The Centre for Urban Research and Land Development published a blog post recently, listing a few creative ways to build affordable housing in markets that have become expensive.
As part of a 2018 National Housing Week event hosted by the Canada Mortgage and Housing Corporation and Options for Homes, CUR put together an exhibit of innovative ways other countries are making housing more affordable. Perhaps Ontario and the Greater Toronto Area can learn something from these markets!
Government has to invest more and be smarter with funding
According to CUR, 80% of Vienna’s population live in housing subsidized by the government, which means all these people spend no more than 30% of their monthly income on shelter costs.
Austria commits 0.5% of its GDP to housing initiatives and programs. The federal government provided nearly $675 million to Vienna in 2017 for housing, and Vienna invested another $700 million. The funds are distributed to the private for-profit and non-profit sectors. Overall, Vienna spends $482 per person on housing, while the City of Toronto only spends $310. This gap isn’t super wide, but CUR points out that Vienna is definitely getting a “better bang for its buck.”
Collaboration is key
It looks like housing projects with many stakeholders, including developers, government, and financial systems, have better outcomes. CUR uses Via Verde, a 222-unit affordable housing project in the Bronx as an example.
The award-winning community was successful thanks to New York City providing subsidies, tax incentives, and underutilized land for development. The community features bungalows, duplexes, live/work units, and townhomes.
CUR shares a few more examples where numerous stakeholders come together to collaborate, and it’s not always about money and land. There are a couple examples of trades, designers, and architects working together on housing developments with great success.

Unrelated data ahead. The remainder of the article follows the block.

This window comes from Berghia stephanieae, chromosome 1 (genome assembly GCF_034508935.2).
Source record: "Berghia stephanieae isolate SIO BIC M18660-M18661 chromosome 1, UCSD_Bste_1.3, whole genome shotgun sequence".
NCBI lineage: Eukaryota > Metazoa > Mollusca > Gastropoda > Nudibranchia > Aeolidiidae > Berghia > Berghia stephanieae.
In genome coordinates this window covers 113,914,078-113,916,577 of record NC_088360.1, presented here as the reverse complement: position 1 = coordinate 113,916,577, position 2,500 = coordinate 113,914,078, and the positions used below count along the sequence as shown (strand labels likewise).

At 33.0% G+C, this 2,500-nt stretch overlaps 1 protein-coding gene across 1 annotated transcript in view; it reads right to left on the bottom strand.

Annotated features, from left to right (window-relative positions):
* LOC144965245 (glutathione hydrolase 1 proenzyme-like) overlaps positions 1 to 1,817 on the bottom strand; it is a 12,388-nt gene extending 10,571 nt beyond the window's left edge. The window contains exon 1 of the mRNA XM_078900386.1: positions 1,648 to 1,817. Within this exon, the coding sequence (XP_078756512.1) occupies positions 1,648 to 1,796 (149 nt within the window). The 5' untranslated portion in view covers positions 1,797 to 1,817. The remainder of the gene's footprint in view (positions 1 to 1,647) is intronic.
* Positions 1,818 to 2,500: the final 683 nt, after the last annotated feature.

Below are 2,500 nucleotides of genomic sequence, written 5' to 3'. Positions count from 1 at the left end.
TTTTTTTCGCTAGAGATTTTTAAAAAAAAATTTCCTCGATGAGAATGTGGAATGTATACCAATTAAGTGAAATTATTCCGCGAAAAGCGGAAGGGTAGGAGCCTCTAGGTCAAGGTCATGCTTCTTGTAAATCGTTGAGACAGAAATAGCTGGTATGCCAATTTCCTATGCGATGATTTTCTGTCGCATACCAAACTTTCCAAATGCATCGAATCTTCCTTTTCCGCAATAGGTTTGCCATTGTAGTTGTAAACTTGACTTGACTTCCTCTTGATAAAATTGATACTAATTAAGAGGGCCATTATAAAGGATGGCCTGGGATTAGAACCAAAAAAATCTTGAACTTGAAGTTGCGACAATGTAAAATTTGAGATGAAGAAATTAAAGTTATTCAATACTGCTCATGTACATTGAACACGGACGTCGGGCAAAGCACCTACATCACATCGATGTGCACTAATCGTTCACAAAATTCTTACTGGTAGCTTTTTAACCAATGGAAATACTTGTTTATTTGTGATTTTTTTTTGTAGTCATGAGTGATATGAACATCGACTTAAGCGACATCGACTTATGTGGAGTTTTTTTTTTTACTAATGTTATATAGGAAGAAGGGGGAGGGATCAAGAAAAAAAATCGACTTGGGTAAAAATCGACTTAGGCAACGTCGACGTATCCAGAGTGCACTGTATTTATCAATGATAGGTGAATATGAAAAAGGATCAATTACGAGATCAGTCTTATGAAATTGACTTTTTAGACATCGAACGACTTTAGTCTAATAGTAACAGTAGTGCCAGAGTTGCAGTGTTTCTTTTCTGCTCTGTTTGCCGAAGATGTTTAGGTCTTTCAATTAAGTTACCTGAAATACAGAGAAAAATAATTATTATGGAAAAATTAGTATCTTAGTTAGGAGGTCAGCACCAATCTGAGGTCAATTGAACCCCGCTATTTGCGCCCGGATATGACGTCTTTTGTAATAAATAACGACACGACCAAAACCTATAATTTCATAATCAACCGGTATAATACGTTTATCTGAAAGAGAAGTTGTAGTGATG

Governments need to think bigger
Housing incentives exist, but all levels of government in Canada need to think bigger when it comes to how these initiatives impact the market. CUR tips their hat to the City of Toronto for its recent laneway housing policy. But, they also point out that Portland and Seattle have similar programs that allow for more uses of land in single-detached neighbourhoods. The more flexible policies allow for different housing types, which leads to more units being built.
It’s time to embrace new/current technology
3D printing has been around for a while now, but we’re still not seeing it used in mainstream housing developments. According to CUR, there’s a small home in Texas that was completely 3D printed, and it took 48 hours to build and cost $10,000. And there’s a larger four-bedroom home in France that was 3D printed in 58 hours and cost just under $255,000.
When you read all of CUR’s examples of creative approaches to building and developing affordable housing, you realize how Toronto
and Canada have fallen behind in government policy and technology. We’re curious to see if any innovative programs are announced in 2019.